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NEWHAVEN — A  UNIQUE FISHING VILLAGE ON THE COAST OF THE FORTH, PROUD OF ITS TRADITIONS, CULTURE AND HISTORY

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Newhaven Redeveloped


by Frank Ferri



The start of the redevelopment of the south side of Newhaven from New Lane to the far western end of Newhaven Main Street (south side) probably took place about 1962 - 63. The occupants of the old south side were re-housed to the west of the city in places like Pilton.


I would suggest that the masses in Newhaven at the time were not aware of the intention of the Council in the 50’s to redevelop the whole village.  Mind you, whilst the housing in Annfield Street was considered substandard due to the lack of inside toilet, baths and kitchen facilities, many of the old buildings on the Main Street (some must have been about 200 years old) provided really bad living conditions.


In 1974 the council placed a compulsory purchase order on the properties at 1,3,5,7,9 & 11 Annfield St (north side of street) with the intention of knocking all these houses down (thirty houses in all).  I think most of the properties were owner occupiers, mostly indigenous Newhaveners, and the news of their demolition was very disturbing to us all, having witnessed the re-housing locations of the occupants of the South Development.  This unsettling news prompted the residents to hold a meeting in the Old Fishermen’s Halls (now Leith Motor Boat Club) which didn’t promote any action at all, other than allow people to air their grievances among themselves.


For purely personal reasons at not wanting to lose my house and be moved to the other side of the city, I decided to try and do something about it.  I got talking to some of my neighbours about setting up a committee and pulled in my local labour councillor of the time (Tom Nisbet, living at Blackhall at the time) for some support.


I organised another meeting with neighbours at the Fishermen’s Hall.  A committee was gathered and elected from the body of the floor and I was elected chairman.  We named the committee the Newhaven Action Group.  It was at this meeting that we learned from Baillie W. Lyle that he had an assurance from the Council that the whole village was to be redeveloped… news to us!


My first action as chairman was to organize a petition and it was distributed in all the local shops and pubs. The petition, paraphrased below, read:-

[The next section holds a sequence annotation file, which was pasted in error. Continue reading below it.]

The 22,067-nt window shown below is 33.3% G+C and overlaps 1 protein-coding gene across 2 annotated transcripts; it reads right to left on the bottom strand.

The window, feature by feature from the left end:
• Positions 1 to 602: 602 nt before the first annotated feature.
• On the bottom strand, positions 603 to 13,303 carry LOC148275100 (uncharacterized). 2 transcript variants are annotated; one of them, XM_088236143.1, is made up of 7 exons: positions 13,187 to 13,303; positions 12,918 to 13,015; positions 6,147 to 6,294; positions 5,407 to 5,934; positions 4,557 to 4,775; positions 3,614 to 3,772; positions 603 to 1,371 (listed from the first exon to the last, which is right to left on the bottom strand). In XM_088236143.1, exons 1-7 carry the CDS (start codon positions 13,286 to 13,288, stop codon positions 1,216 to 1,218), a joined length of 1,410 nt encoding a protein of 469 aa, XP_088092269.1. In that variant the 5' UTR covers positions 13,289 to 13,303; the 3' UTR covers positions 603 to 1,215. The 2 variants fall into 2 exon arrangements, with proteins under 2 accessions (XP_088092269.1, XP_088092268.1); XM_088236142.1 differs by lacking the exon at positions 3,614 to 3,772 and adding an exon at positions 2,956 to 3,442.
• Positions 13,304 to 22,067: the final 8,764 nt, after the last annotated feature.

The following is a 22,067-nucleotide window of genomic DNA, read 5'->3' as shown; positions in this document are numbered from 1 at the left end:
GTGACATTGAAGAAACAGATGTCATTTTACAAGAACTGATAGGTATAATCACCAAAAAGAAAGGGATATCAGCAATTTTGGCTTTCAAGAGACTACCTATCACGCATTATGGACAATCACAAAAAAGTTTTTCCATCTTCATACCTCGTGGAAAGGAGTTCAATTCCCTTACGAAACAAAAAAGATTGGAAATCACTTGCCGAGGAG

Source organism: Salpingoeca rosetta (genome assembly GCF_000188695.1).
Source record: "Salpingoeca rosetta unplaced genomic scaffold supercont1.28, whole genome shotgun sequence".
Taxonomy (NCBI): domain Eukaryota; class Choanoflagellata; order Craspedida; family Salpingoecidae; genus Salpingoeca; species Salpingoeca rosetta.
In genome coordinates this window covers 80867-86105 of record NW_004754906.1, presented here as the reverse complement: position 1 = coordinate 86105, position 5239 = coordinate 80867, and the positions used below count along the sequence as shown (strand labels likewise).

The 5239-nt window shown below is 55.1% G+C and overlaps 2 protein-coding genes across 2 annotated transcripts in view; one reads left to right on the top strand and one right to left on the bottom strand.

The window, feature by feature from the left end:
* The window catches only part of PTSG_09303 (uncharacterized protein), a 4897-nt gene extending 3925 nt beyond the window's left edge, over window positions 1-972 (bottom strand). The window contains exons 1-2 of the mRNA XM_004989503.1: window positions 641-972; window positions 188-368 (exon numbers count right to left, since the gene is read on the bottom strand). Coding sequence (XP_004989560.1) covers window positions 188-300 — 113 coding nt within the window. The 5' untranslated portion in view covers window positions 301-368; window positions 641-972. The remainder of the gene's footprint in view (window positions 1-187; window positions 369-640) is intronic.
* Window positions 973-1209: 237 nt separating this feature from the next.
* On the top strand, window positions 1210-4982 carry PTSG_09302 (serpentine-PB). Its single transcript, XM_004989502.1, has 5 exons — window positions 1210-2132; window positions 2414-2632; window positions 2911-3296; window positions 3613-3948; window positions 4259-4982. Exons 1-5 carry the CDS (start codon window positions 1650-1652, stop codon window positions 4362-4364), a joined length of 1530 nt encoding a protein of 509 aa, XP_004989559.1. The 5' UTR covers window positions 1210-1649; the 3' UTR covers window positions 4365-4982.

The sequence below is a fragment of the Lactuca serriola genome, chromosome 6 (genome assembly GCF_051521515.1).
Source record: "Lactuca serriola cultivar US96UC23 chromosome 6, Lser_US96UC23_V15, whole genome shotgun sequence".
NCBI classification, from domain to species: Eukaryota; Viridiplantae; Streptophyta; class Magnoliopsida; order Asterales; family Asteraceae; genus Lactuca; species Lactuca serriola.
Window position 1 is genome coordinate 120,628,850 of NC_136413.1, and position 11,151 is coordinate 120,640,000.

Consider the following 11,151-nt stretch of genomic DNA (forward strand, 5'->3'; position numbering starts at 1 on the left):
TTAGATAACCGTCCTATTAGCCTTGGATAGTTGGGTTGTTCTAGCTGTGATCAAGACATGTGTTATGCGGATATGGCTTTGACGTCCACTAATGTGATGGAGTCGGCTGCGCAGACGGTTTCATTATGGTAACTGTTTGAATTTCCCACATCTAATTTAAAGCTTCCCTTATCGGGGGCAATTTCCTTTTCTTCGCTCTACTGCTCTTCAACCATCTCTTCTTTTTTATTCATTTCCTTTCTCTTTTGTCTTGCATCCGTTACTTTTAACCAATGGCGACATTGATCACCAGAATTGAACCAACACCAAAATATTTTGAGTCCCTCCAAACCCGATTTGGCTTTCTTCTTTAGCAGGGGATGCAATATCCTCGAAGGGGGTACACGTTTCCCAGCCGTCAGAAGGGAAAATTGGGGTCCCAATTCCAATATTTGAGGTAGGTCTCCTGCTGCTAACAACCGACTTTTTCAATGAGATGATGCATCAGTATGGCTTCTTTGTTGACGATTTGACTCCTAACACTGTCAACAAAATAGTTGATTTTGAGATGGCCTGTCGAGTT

“We the undersigned, request that . . .

1. The re-development of Newhaven North side should start at the earliest possible date.

2. Houses that can be saved, improved and re-stored, should be protected, especially those of an historic nature.

3. Houses that have to be pulled down should be replaced with facsimiles of the old Flemish design.

4. On completion of the North side re-development, the residents from Annfield St who are to be re-housed should get priority occupancy of the new houses.”


Next mode of action was to seek as much publicity as possible.  I contacted the Edinburgh Evenings News; using the slogan “Save Our 400 Year Village”, they gave us good coverage.  I then did a TV interview at Newhaven Harbour with BBC Scotland, outlining the village’s plight and its history and possibility that the indigenous population of this ancient place could be scattered to the four winds.  Harold Wilson, then Prime Minister, was appearing at Leith Town Hall (now Thomas Morton Halls, Ferry Rd) at the time so I wrote him a letter, petitioning his help and gave it to an aide of his.  Whether he saw it or not, I cannot know.


The Council took heed of our demands and soon work was in progress, the contractor being Tensa Construction.


During the construction of new housing, I spent many hours going though the development, monitoring its progress and the quality of workmanship and complaining if standards in my opinion had not been met.  When the new houses were about to be occupied, the council contacted all the Annfield Street residents to be re-housed, asking them to give three choices of re-housing locations.  My advice to those at the time was to put Newhaven as first, second and third choice. Most took that advice and were re-housed in Newhaven.  


At the end of our campaign we were pleased to say that all our objectives had been met.